The finalists for the AL Manager of the Year Award include managers from two playoff teams who played in the same division along with a manager of a non-playoff team. Meanwhile, neither manager of the teams with the two best records in the league was among the finalists.
The three finalists for AL Manager of the Year are Jeff Banister of the Rangers, A.J. Hinch of the Astros, and Paul Molitor of the Twins. Let’s see how they stack up:
Another confounding factor is how much we can attribute a team’s success to the manager. The Texas Rangers won 88 games this year. How many of those wins should be attributed to their manager, Jeff Banister? One way to look at the manager’s impact is by looking at the team’s improvement from the previous year. In this case, Banister’s Rangers won 21 more games in 2015 than they had in 2014. Of course, we can’t attribute all 21 wins to Banister.
Another way to look at a manager’s effect might be to compare the team’s Pythagorean record to their actual record. The Pythagorean record is created by comparing a team’s runs scored and runs allowed to produce an expected winning percentage. Banister’s Rangers had a Pythagorean (or expected) record of 83-79 but actually went 88-74. Should Banister get some credit for these five “extra” wins?
Often, a team’s success or failure in a season will depend on how well they do in games decided by one run. The Rangers were 27-22 in one-run games this year, which closely matched their overall record. The Houston Astros, on the other hand, were 21-29 in one-run games. Based on their winning percentage in games decided by more than one run (.580), the Astros “should” have been 29-21 in one-run games. Should Astros’ manager A.J. Hinch take some of the blame for the team’s ugly record in one-run games?
These are questions baseball analysts still haven’t answered. When it comes to naming the Manager of the Year, it is much more about subjective evidence than objective evidence.
Based on pre-season projections from eight different sources (including Sports Illustrated, Fangraphs, and Baseball Prospectus), the Texas Rangers were expected to finish in last place in the AL West, with an average projection of 75 wins. The Rangers were coming off an injury-riddled 2014 season that saw them finish in the basement of their division with just 67 wins. Longtime manager Ron Washington had been fired during the season after more than seven years at the helm. Jeff Banister was hired in the off-season.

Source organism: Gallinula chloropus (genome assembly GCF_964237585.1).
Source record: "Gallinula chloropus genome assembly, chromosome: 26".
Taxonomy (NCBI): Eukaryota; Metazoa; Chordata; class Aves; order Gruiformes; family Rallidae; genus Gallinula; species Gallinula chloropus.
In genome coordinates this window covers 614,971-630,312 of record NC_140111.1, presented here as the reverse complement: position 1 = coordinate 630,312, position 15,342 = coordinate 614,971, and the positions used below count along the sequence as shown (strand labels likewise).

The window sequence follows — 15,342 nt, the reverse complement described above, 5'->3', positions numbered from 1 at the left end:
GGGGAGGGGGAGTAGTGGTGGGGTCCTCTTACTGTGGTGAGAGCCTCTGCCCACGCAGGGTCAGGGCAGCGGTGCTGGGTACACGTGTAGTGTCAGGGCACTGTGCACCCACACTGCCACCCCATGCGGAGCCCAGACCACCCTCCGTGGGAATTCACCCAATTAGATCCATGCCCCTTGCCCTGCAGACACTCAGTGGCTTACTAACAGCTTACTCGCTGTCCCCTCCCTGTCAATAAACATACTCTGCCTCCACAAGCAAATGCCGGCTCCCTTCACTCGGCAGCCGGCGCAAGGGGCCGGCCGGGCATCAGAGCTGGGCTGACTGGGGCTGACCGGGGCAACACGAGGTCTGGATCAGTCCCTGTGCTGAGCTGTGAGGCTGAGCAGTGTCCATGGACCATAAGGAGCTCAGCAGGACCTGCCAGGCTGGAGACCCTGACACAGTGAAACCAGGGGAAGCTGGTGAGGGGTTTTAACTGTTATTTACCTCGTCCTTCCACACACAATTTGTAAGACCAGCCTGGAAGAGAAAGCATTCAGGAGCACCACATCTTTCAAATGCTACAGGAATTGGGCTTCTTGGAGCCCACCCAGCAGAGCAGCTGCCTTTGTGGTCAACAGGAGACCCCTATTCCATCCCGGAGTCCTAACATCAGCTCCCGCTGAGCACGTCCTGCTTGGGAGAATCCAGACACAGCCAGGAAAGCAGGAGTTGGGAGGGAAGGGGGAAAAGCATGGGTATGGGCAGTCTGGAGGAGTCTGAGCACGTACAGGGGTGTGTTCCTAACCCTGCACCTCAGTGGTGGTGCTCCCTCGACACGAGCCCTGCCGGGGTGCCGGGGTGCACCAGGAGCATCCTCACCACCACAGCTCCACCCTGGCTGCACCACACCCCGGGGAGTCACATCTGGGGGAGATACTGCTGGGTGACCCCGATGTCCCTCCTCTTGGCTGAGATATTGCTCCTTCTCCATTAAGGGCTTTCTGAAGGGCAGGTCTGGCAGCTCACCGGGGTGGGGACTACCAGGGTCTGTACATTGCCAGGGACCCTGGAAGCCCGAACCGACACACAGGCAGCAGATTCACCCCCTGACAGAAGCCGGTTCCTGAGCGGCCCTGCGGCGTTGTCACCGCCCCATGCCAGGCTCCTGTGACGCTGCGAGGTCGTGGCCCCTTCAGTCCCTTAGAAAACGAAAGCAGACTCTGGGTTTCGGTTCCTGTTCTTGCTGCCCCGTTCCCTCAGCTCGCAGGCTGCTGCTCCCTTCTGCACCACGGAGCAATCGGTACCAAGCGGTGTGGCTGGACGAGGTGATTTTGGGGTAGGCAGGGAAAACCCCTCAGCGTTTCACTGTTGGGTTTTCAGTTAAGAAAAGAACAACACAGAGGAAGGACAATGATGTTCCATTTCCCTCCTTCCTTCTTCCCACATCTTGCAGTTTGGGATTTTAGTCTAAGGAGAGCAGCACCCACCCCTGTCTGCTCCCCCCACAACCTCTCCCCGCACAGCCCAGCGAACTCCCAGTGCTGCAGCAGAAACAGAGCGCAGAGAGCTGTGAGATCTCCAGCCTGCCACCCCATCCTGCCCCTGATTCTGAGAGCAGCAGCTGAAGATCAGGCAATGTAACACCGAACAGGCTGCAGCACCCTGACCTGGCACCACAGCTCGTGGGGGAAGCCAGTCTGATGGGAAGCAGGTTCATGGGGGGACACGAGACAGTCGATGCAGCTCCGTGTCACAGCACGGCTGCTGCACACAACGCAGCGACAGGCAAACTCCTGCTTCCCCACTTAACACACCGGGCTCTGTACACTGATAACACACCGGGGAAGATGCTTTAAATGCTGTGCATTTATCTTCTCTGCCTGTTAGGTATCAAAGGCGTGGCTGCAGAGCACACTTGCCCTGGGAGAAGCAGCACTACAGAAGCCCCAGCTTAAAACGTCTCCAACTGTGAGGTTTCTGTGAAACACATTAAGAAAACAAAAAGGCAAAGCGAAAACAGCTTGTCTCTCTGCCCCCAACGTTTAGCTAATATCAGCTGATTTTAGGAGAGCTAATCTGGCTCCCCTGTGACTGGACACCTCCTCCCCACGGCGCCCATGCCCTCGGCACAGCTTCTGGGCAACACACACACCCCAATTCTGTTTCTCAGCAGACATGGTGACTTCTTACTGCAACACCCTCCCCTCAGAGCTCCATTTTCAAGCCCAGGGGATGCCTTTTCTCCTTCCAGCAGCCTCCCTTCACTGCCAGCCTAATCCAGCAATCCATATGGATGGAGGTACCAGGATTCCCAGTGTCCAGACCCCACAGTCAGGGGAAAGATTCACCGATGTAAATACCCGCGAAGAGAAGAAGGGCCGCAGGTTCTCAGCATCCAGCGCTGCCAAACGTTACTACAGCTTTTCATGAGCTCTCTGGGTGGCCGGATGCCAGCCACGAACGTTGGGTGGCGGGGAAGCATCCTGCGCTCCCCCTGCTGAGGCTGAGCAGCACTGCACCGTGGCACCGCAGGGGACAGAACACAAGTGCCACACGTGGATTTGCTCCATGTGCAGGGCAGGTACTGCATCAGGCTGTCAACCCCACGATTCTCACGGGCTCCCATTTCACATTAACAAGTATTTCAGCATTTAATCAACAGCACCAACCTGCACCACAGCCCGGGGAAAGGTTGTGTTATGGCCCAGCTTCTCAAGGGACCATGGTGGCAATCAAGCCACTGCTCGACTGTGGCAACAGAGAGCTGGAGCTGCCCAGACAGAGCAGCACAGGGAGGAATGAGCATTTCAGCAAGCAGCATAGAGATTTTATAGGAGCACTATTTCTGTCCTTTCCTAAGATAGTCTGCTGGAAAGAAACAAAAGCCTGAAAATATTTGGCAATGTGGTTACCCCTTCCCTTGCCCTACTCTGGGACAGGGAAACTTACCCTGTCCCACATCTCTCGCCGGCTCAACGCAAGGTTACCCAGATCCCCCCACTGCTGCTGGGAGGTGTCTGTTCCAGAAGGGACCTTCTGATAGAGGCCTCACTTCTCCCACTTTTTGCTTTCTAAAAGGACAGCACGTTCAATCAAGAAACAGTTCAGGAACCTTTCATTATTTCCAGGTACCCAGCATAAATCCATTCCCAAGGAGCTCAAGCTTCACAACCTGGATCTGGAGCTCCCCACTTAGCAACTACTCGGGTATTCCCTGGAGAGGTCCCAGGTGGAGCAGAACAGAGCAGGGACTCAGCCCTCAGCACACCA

Things were ugly for the Rangers even before the season started. The team lost starting pitcher Yu Darvish and the expected starter at second base, Jurickson Profar, to injuries that would cost them the season. Darvish was a particularly costly blow. When healthy, he is one of the top starting pitchers in baseball. After roughly one month of the season, the Rangers were 8-16 and already 9 ½ games out of first place. They went 17-9 over the next few weeks and hit the .500 mark on May 30th.
The Rangers were not particularly good over June and July, going 24-27 during this stretch, and entered August with a record of 50-52. They had moved up to 3rd place but were still seven games out of first. Then came August and September, during which the Rangers went 36-20 and took over first place for good. They ended up winning the AL West by two games.
Of the three finalists for the AL Manager of the Year Award, Jeff Banister’s Rangers had the greatest improvement in wins from 2014 to 2015, at plus-21. They did this despite not having their ace, Yu Darvish, and getting a sub-par season at the plate from Adrian Beltre. Based on Steamer pre-season projections, the Rangers were expected to score 4.3 runs per game. They actually scored 4.6 runs per game, so their offense was the main driver in their improved record.
The Rangers’ run-differential predicted a final record of 83-79 but the team actually went 88-74. Their winning percentage in one-run games almost perfectly matched their winning percentage in games decided by two or more runs, so they didn’t necessarily get lucky in close games. That leaves sequencing as a likely factor for some of their success.
Even though we don’t really know for sure how much to credit a manager for a team’s success, I expect Banister will get the award this year. His team had the greatest improvement from last season and was the only team managed by one of the three finalists to win their division.